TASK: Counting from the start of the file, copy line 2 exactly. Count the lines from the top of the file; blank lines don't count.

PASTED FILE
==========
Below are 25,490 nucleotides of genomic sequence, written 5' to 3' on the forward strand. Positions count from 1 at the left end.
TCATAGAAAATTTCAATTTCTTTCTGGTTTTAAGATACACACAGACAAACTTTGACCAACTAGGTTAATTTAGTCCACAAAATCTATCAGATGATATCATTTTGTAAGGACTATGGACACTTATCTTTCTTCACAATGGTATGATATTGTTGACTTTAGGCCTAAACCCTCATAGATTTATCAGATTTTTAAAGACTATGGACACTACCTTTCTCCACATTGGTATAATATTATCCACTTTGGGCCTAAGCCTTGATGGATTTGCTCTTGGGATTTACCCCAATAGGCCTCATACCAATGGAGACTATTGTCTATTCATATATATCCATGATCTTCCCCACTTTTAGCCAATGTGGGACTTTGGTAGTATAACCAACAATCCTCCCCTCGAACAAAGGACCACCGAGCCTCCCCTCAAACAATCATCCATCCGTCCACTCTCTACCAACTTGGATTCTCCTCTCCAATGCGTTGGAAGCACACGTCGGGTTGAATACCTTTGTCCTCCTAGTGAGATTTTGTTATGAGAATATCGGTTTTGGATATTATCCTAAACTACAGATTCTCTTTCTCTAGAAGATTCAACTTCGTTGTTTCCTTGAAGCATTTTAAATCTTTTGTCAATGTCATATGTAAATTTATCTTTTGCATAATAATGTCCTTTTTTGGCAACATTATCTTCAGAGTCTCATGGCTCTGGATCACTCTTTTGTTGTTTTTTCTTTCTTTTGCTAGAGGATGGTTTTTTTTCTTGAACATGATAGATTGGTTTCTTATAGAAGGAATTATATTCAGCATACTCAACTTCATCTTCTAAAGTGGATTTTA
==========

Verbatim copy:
TCATAGAAAATTTCAATTTCTTTCTGGTTTTAAGATACACACAGACAAACTTTGACCAACTAGGTTAATTTAGTCCACAAAATCTATCAGATGATATCATTTTGTAAGGACTATGGACACTTATCTTTCTTCACAATGGTATGATATTGTTGACTTTAGGCCTAAACCCTCATAGATTTATCAGATTTTTAAAGACTATGGACACTACCTTTCTCCACATTGGTATAATATTATCCACTTTGGGCCTAAGCCTTGATGGATTTGCTCTTGGGATTTACCCCAATAGGCCTCATACCAATGGAGACTATTGTCTATTCATATATATCCATGATCTTCCCCACTTTTAGCCAATGTGGGACTTTGGTAGTATAACCAACAATCCTCCCCTCGAACAAAGGACCACCGAGCCTCCCCTCAAACAATCATCCATCCGTCCACTCTCTACCAACTTGGATTCTCCTCTCCAATGCGTTGGAAGCACACGTCGGGTTGAATACCTTTGTCCTCCTAGTGAGATTTTGTTATGAGAATATCGGTTTTGGATATTATCCTAAACTACAGATTCTCTTTCTCTAGAAGATTCAACTTCGTTGTTTCCTTGAAGCATTTTAAATCTTTTGTCAATGTCATATGTAAATTTATCTTTTGCATAATAATGTCCTTTTTTGGCAACATTATCTTCAGAGTCTCATGGCTCTGGATCACTCTTTTGTTGTTTTTTCTTTCTTTTGCTAGAGGATGGTTTTTTTTCTTGAACATGATAGATTGGTTTCTTATAGAAGGAATTATATTCAGCATACTCAACTTCATCTTCTAAAGTGGATTTTA